invests in global projects that have a positive environmental, social and economic impact, and offset carbon emissions from resort activities and guest flights.

Sustainability Achievements, 2021

Launched in 2021, the Soneva Coral Propagation Project is the largest conservation initiative ever supported by the Soneva Foundation. In partnership with the Swiss environmental organisation Coralive and the global ecosystem restoration organisation Ark2030 , it aims to create the world’s largest Mineral Accretion Technology (MAT) coral nursery in the world, propagating 50,000 coral fragments each year.

  • The first phase of the Coral Propagation Project was completed in December 2021, with 432 table structures ready for coral planting by early 2022.
  • At the end of 2021, the Coral Restoration Project also launched a campaign to salvage as many as 400,000 coral fragments from dredging and construction works in the Gulhifalhu lagoon near Malé.
  • The Myanmar Stoves Campaign, in partnership with Mercy Corps Myanmar, distributes fuel-efficient cookstoves to households across the country. Each stove saves 2.5 tonnes of wood each year, reducing deforestation, lowering carbon emissions, and improving the health and safety of the community.
  • In 2021, the Myanmar Stoves Campaign successfully completed eight years in operation.
  • 37,000 stoves distributed in total, benefitting 170,000 people.
  • USD 28 million in social value generated, and more than 240,000 Gold Standard carbon credits issued.
  • The Restaurants Against Hunger project is a partnership between the Soneva Foundation and Action Against Hunger UK. The three-year programme aims to reduce child hunger and malnutrition in Bangladesh. 
  • 2021 marks the second successful year of the project.
  • During 2021, families received grants and were trained to set up resilient home gardens to produce fruit and vegetables to feed their families and to sell any surplus in order to generate additional income.
  • The Soneva Hornbill Project is working with the Hornbill Research Foundation, the Department of National Parks and the Zoological Parks Organization to reintroduce the Oriental Pied Hornbill to Koh Kood. The species had been wiped out on the island due to over-hunting and loss of habitat.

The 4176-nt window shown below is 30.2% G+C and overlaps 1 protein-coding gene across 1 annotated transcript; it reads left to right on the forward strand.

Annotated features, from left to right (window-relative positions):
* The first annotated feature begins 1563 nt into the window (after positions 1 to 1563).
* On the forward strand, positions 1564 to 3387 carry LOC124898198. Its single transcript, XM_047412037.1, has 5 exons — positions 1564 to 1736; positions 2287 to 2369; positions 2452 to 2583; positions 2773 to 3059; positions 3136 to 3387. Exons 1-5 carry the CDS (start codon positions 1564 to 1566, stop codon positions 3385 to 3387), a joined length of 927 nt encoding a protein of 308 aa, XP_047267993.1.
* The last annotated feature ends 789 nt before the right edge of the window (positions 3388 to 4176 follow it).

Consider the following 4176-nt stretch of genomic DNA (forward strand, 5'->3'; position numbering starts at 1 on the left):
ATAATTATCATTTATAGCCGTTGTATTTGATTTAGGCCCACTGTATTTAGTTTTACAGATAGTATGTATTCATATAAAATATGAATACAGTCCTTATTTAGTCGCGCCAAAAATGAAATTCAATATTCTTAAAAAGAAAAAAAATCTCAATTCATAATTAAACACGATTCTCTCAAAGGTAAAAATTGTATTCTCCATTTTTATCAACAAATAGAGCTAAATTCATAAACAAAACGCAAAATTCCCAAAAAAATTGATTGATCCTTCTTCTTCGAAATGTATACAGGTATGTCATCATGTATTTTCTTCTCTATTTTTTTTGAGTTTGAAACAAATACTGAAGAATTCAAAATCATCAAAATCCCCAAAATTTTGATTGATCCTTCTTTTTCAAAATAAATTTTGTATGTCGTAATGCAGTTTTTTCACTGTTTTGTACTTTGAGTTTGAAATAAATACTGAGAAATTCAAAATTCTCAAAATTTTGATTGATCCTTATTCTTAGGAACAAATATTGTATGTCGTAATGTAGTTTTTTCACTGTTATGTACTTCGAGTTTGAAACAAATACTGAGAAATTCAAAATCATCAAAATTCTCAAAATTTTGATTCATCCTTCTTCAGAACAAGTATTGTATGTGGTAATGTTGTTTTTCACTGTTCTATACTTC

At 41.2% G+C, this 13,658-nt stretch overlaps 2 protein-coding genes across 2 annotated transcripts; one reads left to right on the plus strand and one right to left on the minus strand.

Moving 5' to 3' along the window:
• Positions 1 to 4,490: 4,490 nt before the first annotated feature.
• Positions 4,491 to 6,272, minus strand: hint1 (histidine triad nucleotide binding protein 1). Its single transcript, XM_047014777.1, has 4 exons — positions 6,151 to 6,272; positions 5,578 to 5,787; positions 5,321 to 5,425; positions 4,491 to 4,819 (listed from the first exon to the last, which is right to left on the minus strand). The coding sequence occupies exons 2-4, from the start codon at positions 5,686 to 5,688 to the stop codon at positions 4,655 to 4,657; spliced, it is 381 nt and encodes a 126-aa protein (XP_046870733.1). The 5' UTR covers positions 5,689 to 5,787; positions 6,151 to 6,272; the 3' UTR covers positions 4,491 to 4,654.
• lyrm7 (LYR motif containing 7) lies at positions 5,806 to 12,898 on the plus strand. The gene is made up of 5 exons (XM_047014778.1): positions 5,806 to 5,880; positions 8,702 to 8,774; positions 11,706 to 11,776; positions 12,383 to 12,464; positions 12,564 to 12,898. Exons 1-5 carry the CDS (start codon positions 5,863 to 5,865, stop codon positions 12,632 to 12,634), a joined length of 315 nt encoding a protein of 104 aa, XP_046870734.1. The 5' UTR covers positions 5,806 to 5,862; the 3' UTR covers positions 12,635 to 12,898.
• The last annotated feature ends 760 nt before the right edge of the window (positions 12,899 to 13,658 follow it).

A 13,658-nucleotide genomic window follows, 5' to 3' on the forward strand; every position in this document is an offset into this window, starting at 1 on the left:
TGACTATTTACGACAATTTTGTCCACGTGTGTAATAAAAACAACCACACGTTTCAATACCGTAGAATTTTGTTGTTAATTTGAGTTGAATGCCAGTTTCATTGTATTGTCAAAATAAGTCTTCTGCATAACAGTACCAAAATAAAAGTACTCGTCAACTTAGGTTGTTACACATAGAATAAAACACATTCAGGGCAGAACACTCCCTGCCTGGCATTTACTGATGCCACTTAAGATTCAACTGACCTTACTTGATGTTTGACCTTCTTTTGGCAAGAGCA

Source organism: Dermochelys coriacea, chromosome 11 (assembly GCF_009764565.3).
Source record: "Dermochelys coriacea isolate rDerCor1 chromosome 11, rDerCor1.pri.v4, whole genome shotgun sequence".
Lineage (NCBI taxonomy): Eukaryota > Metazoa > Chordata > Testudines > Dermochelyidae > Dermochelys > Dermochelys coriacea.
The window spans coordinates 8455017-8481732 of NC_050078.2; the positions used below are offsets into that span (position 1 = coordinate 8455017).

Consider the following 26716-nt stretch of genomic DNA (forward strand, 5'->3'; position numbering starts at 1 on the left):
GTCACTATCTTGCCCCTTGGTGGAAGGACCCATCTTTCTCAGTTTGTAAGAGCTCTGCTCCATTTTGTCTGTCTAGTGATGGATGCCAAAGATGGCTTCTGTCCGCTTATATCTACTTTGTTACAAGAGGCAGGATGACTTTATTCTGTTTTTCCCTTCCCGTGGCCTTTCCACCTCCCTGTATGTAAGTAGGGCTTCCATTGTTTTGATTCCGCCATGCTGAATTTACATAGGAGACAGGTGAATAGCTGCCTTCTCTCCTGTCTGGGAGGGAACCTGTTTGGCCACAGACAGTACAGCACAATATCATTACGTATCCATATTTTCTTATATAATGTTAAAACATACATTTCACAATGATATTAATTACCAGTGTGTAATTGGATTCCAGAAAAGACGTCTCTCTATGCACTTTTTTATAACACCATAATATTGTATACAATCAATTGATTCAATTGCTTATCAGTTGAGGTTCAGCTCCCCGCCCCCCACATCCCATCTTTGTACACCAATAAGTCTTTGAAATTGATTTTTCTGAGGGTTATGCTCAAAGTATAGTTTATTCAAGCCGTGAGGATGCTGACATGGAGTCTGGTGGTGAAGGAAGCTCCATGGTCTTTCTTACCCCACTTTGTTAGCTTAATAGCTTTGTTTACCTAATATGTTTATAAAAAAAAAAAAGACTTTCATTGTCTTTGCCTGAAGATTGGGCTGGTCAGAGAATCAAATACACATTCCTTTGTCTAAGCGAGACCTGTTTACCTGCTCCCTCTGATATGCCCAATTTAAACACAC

• Permissions for the reintroduction project were acquired in 2021, and the first pair of hornbills arrived on the island in December last year. 
  • Initiated in 2021, Soneva Forest Restoration Mozambique is a partnership between the Soneva Foundation and Eden Reforestation Project to plant 4 million trees in Mozambique over the next four years. 
  • With planting commencing in 2022, the project will restore 3,378 hectares of forest using native species in central Mozambique.

The Art and Regeneration Programme

Every Soneva resort features a comprehensive regeneration programme, which focuses on the three Rs: Re-use, Reduce, Recycle. Around 90 percent of resort waste is recycled or reused through Soneva’s Eco Centro Waste-to-Wealth facilities. Organic gardens at the heart of each resort operate through permaculture principles, irrigated by greywater, and nourished by compost from Soneva’s kitchens, they supply fresh fruit, vegetables and herbs to the resorts’ dining destinations. One-of-a-kind experiences invite guests to immerse themselves in Soneva’s regeneration initiatives – from glassblowing at Soneva Art & Glass, the Maldives’ only hot glass studio, which transforms discarded bottles into works of art, to the new Makers’ Place recycling studio. 

Sustainability Achievements, 2021